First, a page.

Early Political, Religious, and Other Americana from David Lesser Antiquarian Books
Item 15 is an 1848 political call from Virginia Whig John Minor Botts to nominate Henry Clay for the presidency, not his fellow delegates' preference, General Zachary Taylor. Botts argues that Clay, the Whigs' losing candidate in 1844, represents Whig principles, while Taylor stands for nothing discernable. Precisely. That's why the Whigs nominated him. He was hard to criticize as he took as few positions as possible. Being a hero of the Mexican War, he was a perfect candidate for the Whigs who lost political favor because of their reluctance to support this war. As 1848 was the year in which slavery began to arise as the major political issue, Taylor was ideal as he could imply pro-slavery sentiments in the South, anti-slavery sentiments in the North, without ever really committing himself. Taylor was nominated and swept to an easy victory, but no Whig would ever be elected again as that issue would soon tear the party apart. Botts' pamphlet is headed To the Whole Wig Party of the United States, and it was universally ignored. $250.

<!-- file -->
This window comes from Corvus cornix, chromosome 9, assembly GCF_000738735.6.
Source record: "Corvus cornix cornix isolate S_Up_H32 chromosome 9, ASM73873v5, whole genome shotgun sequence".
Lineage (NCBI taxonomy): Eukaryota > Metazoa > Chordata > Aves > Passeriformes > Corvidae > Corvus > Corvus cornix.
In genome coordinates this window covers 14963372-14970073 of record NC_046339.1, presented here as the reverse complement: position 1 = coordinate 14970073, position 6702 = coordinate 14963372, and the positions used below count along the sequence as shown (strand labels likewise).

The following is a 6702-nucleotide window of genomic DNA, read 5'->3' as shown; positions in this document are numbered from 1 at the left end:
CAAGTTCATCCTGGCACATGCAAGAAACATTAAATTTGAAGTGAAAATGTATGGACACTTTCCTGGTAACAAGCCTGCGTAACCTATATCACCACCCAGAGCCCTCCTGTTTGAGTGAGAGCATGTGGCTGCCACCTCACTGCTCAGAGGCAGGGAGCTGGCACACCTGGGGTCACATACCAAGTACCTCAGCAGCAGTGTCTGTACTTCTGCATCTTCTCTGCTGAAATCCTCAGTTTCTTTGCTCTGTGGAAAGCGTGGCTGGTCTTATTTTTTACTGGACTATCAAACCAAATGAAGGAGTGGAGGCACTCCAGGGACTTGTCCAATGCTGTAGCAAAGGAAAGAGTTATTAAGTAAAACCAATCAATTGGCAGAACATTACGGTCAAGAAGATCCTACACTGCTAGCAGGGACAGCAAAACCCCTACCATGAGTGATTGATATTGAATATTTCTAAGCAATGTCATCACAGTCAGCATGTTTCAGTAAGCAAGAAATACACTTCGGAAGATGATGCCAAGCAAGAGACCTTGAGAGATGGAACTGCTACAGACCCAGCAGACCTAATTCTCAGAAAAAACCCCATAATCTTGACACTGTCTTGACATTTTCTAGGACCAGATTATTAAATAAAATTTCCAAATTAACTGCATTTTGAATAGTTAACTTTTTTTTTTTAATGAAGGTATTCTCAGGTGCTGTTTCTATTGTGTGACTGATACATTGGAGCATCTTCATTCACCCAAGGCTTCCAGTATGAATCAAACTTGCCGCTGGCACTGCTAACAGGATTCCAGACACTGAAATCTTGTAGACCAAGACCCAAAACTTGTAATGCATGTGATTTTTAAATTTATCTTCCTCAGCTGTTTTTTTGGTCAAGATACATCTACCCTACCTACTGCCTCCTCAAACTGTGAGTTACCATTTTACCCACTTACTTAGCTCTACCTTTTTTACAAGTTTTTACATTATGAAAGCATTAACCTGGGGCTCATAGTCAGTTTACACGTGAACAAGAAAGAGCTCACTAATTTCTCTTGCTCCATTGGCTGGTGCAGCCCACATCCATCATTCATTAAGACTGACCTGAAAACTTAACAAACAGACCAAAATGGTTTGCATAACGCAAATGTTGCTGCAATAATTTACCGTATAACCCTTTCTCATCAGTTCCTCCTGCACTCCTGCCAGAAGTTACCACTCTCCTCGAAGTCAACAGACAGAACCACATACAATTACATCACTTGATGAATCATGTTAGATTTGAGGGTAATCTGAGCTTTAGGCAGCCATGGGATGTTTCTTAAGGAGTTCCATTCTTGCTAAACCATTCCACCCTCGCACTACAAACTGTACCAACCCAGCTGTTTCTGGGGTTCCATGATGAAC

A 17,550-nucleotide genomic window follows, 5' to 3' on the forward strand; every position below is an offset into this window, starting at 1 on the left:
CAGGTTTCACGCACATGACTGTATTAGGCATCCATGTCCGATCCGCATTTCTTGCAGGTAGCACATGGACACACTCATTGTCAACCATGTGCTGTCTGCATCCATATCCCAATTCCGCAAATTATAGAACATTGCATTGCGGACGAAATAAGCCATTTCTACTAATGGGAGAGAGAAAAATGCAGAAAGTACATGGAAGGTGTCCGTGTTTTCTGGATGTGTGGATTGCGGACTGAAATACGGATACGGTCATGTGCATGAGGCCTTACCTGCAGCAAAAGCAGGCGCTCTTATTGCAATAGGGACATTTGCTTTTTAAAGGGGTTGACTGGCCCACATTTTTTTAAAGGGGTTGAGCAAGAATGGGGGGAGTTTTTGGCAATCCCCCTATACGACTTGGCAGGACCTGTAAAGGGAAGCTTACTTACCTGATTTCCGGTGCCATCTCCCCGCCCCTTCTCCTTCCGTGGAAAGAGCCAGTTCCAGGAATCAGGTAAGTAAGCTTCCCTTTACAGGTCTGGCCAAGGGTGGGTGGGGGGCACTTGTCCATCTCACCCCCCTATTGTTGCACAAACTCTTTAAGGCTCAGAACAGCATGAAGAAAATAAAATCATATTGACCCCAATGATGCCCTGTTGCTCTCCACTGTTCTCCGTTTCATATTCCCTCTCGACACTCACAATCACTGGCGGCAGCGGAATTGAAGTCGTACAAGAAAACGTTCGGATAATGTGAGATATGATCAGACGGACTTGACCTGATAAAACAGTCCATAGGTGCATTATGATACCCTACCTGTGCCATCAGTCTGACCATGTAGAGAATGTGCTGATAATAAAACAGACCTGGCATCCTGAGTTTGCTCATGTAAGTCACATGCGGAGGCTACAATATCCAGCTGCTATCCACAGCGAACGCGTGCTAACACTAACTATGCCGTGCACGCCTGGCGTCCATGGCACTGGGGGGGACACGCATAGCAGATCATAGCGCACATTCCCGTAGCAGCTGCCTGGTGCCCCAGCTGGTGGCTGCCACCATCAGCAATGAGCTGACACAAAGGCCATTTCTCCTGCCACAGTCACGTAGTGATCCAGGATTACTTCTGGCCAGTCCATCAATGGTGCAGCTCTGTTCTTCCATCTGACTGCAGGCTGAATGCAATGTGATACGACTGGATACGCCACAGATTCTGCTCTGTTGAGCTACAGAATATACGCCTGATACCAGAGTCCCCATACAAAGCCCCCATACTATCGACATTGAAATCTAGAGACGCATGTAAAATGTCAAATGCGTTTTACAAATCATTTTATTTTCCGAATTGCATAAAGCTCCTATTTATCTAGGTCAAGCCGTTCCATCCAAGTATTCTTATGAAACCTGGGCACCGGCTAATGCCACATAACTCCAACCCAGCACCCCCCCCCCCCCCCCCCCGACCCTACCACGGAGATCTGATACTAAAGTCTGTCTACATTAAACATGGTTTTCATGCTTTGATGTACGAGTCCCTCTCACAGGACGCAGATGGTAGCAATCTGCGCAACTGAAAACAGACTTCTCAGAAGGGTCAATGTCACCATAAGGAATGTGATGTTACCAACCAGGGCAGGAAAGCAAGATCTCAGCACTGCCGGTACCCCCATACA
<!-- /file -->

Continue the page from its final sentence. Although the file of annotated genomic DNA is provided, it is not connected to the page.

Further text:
The total collapse of the Whigs can be seen in this 1855 or 1856 broadside from Philadelphia, Circular of Whig Committee with Ticket. In this piece the Whigs' Executive Committee explains to its members why it is endorsing the candidates of the nativist American Party, also known as the "Know-Nothings." The Whigs separate themselves from the nativist, anti-Catholic sentiments of the Know-Nothings, but point to their support of the "freemen" of Kansas. The Know-Nothings, perhaps somewhat oddly, were, for the most part, opponents of slavery, and opposed the violence of pro-slavery forces in Kansas, something the Democrats managed to effectively ignore. Item 135. $375.
David M. Lesser Fine Antiquarian Books has a website at www.lesserbooks.com and may be reached by phone at 203-389-8111.